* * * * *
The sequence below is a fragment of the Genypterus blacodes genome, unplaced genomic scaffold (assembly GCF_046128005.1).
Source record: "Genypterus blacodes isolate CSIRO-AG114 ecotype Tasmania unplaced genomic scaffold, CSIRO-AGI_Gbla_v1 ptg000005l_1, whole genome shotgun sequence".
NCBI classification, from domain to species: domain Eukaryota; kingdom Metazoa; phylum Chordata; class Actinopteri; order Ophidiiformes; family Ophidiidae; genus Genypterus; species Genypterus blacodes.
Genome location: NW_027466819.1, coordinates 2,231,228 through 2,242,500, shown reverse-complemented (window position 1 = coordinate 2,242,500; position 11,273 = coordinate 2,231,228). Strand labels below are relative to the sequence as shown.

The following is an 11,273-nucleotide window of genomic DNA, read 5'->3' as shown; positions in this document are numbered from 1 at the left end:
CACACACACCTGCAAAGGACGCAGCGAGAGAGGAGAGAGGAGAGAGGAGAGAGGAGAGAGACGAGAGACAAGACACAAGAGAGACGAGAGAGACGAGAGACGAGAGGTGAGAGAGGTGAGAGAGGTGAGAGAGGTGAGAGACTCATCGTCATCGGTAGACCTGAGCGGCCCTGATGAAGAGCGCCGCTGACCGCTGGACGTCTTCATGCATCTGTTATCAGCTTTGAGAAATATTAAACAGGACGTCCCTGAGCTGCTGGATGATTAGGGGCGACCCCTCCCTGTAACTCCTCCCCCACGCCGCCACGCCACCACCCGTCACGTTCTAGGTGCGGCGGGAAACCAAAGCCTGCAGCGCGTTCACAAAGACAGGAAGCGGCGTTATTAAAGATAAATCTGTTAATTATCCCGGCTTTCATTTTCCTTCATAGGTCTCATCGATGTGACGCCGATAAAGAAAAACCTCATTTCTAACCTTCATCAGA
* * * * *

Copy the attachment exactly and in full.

The sequence below is a fragment of the Genypterus blacodes genome, unplaced genomic scaffold (assembly GCF_046128005.1).
Source record: "Genypterus blacodes isolate CSIRO-AG114 ecotype Tasmania unplaced genomic scaffold, CSIRO-AGI_Gbla_v1 ptg000005l_1, whole genome shotgun sequence".
NCBI classification, from domain to species: domain Eukaryota; kingdom Metazoa; phylum Chordata; class Actinopteri; order Ophidiiformes; family Ophidiidae; genus Genypterus; species Genypterus blacodes.
Genome location: NW_027466819.1, coordinates 2,231,228 through 2,242,500, shown reverse-complemented (window position 1 = coordinate 2,242,500; position 11,273 = coordinate 2,231,228). Strand labels below are relative to the sequence as shown.

The following is an 11,273-nucleotide window of genomic DNA, read 5'->3' as shown; positions in this document are numbered from 1 at the left end:
CACACACACCTGCAAAGGACGCAGCGAGAGAGGAGAGAGGAGAGAGGAGAGAGGAGAGAGACGAGAGACAAGACACAAGAGAGACGAGAGAGACGAGAGACGAGAGGTGAGAGAGGTGAGAGAGGTGAGAGAGGTGAGAGACTCATCGTCATCGGTAGACCTGAGCGGCCCTGATGAAGAGCGCCGCTGACCGCTGGACGTCTTCATGCATCTGTTATCAGCTTTGAGAAATATTAAACAGGACGTCCCTGAGCTGCTGGATGATTAGGGGCGACCCCTCCCTGTAACTCCTCCCCCACGCCGCCACGCCACCACCCGTCACGTTCTAGGTGCGGCGGGAAACCAAAGCCTGCAGCGCGTTCACAAAGACAGGAAGCGGCGTTATTAAAGATAAATCTGTTAATTATCCCGGCTTTCATTTTCCTTCATAGGTCTCATCGATGTGACGCCGATAAAGAAAAACCTCATTTCTAACCTTCATCAGA